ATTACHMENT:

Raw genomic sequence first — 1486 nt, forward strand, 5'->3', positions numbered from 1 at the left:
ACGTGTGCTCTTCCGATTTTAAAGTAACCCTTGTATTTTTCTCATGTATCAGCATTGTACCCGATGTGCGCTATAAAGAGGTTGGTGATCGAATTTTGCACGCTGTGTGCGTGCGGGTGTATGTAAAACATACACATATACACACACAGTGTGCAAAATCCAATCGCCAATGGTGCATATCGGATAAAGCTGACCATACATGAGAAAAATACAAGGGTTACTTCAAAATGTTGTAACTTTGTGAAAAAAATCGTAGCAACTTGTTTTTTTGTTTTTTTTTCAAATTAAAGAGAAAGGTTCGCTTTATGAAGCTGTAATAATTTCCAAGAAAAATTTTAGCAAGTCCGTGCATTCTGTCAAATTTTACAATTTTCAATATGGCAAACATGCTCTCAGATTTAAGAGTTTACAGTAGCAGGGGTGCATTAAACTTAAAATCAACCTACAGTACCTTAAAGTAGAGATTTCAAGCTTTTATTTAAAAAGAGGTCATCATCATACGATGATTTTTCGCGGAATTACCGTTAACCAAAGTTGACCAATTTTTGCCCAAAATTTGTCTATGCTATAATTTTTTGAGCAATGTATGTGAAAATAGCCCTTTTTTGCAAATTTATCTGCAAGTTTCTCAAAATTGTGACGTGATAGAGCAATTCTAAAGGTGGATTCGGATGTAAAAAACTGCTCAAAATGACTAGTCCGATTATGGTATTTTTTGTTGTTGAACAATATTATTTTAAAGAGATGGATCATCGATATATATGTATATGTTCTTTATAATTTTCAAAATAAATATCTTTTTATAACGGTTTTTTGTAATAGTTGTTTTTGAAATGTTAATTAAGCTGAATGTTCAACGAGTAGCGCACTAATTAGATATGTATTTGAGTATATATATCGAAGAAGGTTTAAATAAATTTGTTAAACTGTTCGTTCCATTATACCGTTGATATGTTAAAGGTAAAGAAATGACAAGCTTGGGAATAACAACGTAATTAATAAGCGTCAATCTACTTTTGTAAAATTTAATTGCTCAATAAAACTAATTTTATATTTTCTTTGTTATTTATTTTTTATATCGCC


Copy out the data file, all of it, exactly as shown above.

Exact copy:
Raw genomic sequence first — 1486 nt, forward strand, 5'->3', positions numbered from 1 at the left:
ACGTGTGCTCTTCCGATTTTAAAGTAACCCTTGTATTTTTCTCATGTATCAGCATTGTACCCGATGTGCGCTATAAAGAGGTTGGTGATCGAATTTTGCACGCTGTGTGCGTGCGGGTGTATGTAAAACATACACATATACACACACAGTGTGCAAAATCCAATCGCCAATGGTGCATATCGGATAAAGCTGACCATACATGAGAAAAATACAAGGGTTACTTCAAAATGTTGTAACTTTGTGAAAAAAATCGTAGCAACTTGTTTTTTTGTTTTTTTTTCAAATTAAAGAGAAAGGTTCGCTTTATGAAGCTGTAATAATTTCCAAGAAAAATTTTAGCAAGTCCGTGCATTCTGTCAAATTTTACAATTTTCAATATGGCAAACATGCTCTCAGATTTAAGAGTTTACAGTAGCAGGGGTGCATTAAACTTAAAATCAACCTACAGTACCTTAAAGTAGAGATTTCAAGCTTTTATTTAAAAAGAGGTCATCATCATACGATGATTTTTCGCGGAATTACCGTTAACCAAAGTTGACCAATTTTTGCCCAAAATTTGTCTATGCTATAATTTTTTGAGCAATGTATGTGAAAATAGCCCTTTTTTGCAAATTTATCTGCAAGTTTCTCAAAATTGTGACGTGATAGAGCAATTCTAAAGGTGGATTCGGATGTAAAAAACTGCTCAAAATGACTAGTCCGATTATGGTATTTTTTGTTGTTGAACAATATTATTTTAAAGAGATGGATCATCGATATATATGTATATGTTCTTTATAATTTTCAAAATAAATATCTTTTTATAACGGTTTTTTGTAATAGTTGTTTTTGAAATGTTAATTAAGCTGAATGTTCAACGAGTAGCGCACTAATTAGATATGTATTTGAGTATATATATCGAAGAAGGTTTAAATAAATTTGTTAAACTGTTCGTTCCATTATACCGTTGATATGTTAAAGGTAAAGAAATGACAAGCTTGGGAATAACAACGTAATTAATAAGCGTCAATCTACTTTTGTAAAATTTAATTGCTCAATAAAACTAATTTTATATTTTCTTTGTTATTTATTTTTTATATCGCC